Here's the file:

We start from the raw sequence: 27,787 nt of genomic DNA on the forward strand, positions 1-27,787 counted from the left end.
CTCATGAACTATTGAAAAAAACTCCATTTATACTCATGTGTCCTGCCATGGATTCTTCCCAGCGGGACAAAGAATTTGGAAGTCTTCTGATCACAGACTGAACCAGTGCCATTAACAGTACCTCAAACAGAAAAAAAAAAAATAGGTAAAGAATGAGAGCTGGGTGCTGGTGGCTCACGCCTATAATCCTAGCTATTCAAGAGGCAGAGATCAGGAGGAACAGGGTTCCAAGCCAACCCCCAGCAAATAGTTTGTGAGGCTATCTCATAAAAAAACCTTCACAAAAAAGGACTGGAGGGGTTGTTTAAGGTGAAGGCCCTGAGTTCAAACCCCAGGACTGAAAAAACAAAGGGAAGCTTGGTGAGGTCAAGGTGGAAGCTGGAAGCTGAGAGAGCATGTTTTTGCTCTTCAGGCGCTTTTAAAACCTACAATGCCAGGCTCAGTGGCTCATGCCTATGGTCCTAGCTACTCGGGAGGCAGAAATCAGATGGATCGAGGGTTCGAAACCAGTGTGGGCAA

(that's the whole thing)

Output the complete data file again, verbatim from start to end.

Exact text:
We start from the raw sequence: 27,787 nt of genomic DNA on the forward strand, positions 1-27,787 counted from the left end.
CTCATGAACTATTGAAAAAAACTCCATTTATACTCATGTGTCCTGCCATGGATTCTTCCCAGCGGGACAAAGAATTTGGAAGTCTTCTGATCACAGACTGAACCAGTGCCATTAACAGTACCTCAAACAGAAAAAAAAAAAATAGGTAAAGAATGAGAGCTGGGTGCTGGTGGCTCACGCCTATAATCCTAGCTATTCAAGAGGCAGAGATCAGGAGGAACAGGGTTCCAAGCCAACCCCCAGCAAATAGTTTGTGAGGCTATCTCATAAAAAAACCTTCACAAAAAAGGACTGGAGGGGTTGTTTAAGGTGAAGGCCCTGAGTTCAAACCCCAGGACTGAAAAAACAAAGGGAAGCTTGGTGAGGTCAAGGTGGAAGCTGGAAGCTGAGAGAGCATGTTTTTGCTCTTCAGGCGCTTTTAAAACCTACAATGCCAGGCTCAGTGGCTCATGCCTATGGTCCTAGCTACTCGGGAGGCAGAAATCAGATGGATCGAGGGTTCGAAACCAGTGTGGGCAA